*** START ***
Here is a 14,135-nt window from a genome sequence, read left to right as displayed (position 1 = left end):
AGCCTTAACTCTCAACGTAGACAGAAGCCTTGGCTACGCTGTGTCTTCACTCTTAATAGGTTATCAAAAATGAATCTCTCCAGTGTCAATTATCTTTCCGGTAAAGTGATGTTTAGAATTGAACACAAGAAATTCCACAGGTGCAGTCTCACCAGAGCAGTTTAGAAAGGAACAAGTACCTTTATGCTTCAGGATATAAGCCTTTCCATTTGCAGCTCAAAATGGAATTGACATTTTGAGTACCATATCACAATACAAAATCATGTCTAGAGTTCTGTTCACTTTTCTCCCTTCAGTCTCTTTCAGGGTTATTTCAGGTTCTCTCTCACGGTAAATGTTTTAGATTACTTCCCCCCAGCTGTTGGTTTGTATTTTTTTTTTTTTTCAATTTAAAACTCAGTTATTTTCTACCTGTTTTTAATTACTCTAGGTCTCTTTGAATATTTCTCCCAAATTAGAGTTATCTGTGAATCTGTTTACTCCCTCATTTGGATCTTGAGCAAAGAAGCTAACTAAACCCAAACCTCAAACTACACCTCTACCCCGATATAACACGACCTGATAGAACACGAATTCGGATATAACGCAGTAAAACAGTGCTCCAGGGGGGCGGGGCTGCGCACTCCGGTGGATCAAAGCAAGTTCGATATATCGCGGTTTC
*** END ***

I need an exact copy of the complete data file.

Here is a 14,135-nt window from a genome sequence, read left to right as displayed (position 1 = left end):
AGCCTTAACTCTCAACGTAGACAGAAGCCTTGGCTACGCTGTGTCTTCACTCTTAATAGGTTATCAAAAATGAATCTCTCCAGTGTCAATTATCTTTCCGGTAAAGTGATGTTTAGAATTGAACACAAGAAATTCCACAGGTGCAGTCTCACCAGAGCAGTTTAGAAAGGAACAAGTACCTTTATGCTTCAGGATATAAGCCTTTCCATTTGCAGCTCAAAATGGAATTGACATTTTGAGTACCATATCACAATACAAAATCATGTCTAGAGTTCTGTTCACTTTTCTCCCTTCAGTCTCTTTCAGGGTTATTTCAGGTTCTCTCTCACGGTAAATGTTTTAGATTACTTCCCCCCAGCTGTTGGTTTGTATTTTTTTTTTTTTTCAATTTAAAACTCAGTTATTTTCTACCTGTTTTTAATTACTCTAGGTCTCTTTGAATATTTCTCCCAAATTAGAGTTATCTGTGAATCTGTTTACTCCCTCATTTGGATCTTGAGCAAAGAAGCTAACTAAACCCAAACCTCAAACTACACCTCTACCCCGATATAACACGACCTGATAGAACACGAATTCGGATATAACGCAGTAAAACAGTGCTCCAGGGGGGCGGGGCTGCGCACTCCGGTGGATCAAAGCAAGTTCGATATATCGCGGTTTC